David Hopper of 8CN caught up with junior middleweight prospect Hugo ‚ÄúThe Boss‚ÄĚ Centeno Jr. (19-0, 10 KOs). The 22-year-old from Oxnard, California stands 6-feet-2 and has a 78-inch reach. Centeno is signed with Golden Boy Promotions and managed by Joel De La Hoya, the older brother of Oscar De La Hoya. He will fight undefeated prospect Julian Williams (13-0-1) on Sept. 12 at the MGM Grand in Las Vegas. The scheduled 10-round bout will be part of a tripleheader that includes a welterweight rematch between Shawn Porter and Julio Diaz and a Badou Jack-Marco Antonio Periban super middleweight showdown. The action will be televised live on Fox Sports 2.
DH: How are you doing?
HC: I‚Äôm doing well.
DH: I heard you just got done with training for the day.
HC: Yeah, I just got done with some intense physical training right now.
DH: How‚Äôs camp been going?
HC: It‚Äôs been going great. We‚Äôre training extremely hard, harder than ever before actually, picking it up a notch.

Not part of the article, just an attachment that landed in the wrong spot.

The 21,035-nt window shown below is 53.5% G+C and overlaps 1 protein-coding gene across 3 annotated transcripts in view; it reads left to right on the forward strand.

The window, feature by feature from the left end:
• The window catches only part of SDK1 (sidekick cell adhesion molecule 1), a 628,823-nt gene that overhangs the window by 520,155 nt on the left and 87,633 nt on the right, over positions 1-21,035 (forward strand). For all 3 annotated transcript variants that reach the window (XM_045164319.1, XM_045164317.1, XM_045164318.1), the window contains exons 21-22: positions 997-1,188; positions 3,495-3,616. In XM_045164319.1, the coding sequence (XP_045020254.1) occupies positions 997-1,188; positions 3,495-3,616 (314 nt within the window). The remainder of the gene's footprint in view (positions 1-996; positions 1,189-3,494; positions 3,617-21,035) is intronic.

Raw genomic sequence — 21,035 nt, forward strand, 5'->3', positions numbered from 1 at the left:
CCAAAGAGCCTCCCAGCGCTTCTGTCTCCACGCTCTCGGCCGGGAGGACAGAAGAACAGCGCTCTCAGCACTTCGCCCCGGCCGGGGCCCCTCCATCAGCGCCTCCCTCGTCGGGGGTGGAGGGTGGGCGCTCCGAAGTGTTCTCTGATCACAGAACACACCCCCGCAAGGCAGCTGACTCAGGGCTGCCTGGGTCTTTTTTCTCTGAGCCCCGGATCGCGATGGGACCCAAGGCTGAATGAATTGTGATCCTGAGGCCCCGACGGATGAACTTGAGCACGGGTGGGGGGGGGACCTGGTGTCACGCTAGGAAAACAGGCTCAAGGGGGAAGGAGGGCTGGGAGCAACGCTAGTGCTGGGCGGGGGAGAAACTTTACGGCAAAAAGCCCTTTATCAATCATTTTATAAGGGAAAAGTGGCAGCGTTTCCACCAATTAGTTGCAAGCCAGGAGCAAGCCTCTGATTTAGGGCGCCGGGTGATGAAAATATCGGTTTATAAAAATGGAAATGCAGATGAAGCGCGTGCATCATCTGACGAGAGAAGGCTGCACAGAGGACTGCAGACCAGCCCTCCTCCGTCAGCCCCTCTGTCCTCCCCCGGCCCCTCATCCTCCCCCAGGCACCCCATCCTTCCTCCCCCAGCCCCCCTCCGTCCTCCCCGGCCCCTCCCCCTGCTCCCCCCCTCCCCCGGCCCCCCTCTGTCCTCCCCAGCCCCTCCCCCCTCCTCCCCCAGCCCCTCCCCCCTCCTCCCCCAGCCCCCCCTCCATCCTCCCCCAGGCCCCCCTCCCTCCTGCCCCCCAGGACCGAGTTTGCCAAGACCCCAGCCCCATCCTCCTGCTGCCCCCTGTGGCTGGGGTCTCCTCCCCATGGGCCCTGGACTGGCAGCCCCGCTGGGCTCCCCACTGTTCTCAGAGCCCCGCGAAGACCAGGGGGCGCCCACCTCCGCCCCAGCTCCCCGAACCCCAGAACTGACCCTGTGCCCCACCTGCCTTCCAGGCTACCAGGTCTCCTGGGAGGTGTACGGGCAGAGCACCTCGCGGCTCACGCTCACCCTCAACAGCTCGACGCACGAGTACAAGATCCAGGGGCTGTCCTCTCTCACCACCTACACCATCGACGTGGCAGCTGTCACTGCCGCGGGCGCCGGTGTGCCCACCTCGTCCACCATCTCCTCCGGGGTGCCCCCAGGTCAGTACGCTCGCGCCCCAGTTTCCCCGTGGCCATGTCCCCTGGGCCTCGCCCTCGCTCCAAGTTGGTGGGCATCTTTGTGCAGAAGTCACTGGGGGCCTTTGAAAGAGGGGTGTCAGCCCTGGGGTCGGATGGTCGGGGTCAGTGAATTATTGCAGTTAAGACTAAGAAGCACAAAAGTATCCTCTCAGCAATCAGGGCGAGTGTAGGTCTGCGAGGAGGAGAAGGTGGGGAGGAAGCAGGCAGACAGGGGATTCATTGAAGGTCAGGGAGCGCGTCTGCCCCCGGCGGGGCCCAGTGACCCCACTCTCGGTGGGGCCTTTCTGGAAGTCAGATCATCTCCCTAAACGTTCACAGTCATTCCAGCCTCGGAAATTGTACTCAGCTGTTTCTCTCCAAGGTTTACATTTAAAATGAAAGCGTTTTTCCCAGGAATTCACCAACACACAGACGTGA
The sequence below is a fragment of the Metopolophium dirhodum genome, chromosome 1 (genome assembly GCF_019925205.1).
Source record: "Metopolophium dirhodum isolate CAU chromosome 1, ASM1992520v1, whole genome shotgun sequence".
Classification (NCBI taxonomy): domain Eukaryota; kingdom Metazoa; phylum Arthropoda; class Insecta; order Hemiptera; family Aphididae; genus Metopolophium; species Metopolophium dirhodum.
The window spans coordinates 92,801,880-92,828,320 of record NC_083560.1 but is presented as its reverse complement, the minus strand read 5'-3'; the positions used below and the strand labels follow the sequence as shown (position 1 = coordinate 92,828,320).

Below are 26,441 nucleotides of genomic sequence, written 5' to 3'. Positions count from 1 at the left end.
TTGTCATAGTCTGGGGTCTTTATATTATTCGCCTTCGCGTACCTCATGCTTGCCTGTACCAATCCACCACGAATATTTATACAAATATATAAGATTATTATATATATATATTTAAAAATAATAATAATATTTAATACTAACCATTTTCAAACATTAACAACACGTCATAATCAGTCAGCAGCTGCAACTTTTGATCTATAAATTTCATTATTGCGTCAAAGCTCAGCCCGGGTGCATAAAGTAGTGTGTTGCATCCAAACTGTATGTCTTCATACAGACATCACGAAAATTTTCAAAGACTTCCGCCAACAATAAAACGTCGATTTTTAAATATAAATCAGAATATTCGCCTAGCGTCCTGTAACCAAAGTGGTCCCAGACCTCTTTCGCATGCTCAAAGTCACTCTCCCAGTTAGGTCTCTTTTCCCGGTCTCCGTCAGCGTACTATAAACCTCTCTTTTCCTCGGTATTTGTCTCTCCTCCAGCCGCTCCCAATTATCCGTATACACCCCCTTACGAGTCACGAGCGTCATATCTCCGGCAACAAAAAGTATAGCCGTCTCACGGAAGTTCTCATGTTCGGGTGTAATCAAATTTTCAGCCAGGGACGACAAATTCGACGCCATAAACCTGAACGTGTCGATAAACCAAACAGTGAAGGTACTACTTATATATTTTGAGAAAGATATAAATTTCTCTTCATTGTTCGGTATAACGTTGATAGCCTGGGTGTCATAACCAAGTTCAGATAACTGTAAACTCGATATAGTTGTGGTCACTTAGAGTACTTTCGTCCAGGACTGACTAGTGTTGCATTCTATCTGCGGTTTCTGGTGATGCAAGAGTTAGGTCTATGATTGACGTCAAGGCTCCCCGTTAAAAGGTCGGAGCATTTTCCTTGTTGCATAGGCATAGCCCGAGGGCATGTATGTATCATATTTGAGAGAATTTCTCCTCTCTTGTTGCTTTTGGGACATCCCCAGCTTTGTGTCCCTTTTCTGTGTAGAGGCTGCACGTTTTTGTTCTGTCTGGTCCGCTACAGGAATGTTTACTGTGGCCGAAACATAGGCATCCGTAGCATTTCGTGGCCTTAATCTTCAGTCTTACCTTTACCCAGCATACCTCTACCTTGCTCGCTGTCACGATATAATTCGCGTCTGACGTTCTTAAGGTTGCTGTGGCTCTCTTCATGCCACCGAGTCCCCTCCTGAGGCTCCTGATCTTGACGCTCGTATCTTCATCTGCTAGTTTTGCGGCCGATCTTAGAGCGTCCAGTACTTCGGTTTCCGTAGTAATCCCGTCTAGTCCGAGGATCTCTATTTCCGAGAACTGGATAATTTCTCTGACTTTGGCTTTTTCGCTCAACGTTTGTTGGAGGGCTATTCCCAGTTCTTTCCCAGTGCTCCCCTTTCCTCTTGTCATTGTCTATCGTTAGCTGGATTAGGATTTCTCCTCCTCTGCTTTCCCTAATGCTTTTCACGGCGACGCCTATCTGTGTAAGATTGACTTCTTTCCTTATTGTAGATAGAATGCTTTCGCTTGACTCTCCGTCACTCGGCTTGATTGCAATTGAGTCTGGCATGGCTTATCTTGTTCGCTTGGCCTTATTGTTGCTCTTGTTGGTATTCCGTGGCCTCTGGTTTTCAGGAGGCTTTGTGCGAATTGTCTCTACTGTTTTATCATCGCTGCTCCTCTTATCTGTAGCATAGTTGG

DH: Are you training in Oxnard, California?
HC: Yeah, I was actually born and raised here in Oxnard, California. It‚Äôs where I also train. A few days out of the week I‚Äôll head over to the Wild Card Boxing Gym [in Los Angeles] and get sparring there.
DH: Have you been sparring with some well-known boxers?
HC: Yeah, I‚Äôve been sparring with Wale Omotoso. His nickname is ‚ÄúLucky Boy.‚ÄĚ His last fight was with Jesse Vargas. It‚Äôs some great work. He‚Äôs teaching me a lot. He has a lot of experience as well.
DH: Your upcoming fight with Julian Williams will be your second scheduled 10-rounder. In your first 10-rounder this past March you won a unanimous decision over KeAndrae Leatherwood. How was your conditioning in that 10-round fight? Did you feel fatigued at all in the later rounds?
HC: No, believe it or not, I was still ready to go a couple more rounds. I felt great and my conditioning was great. I feel like my conditioning will be even better for this fight. Like I told you, the training has been phenomenal. I feel like the conditioning that I have right now is ready for a 10-round fight.
DH: Williams comes in to the fight undefeated as well. He is coming off an 8-round unanimous decision victory over veteran Joachim Alcine. What do you think of the boxing abilities of Williams? Have you got a chance to watch much film of him?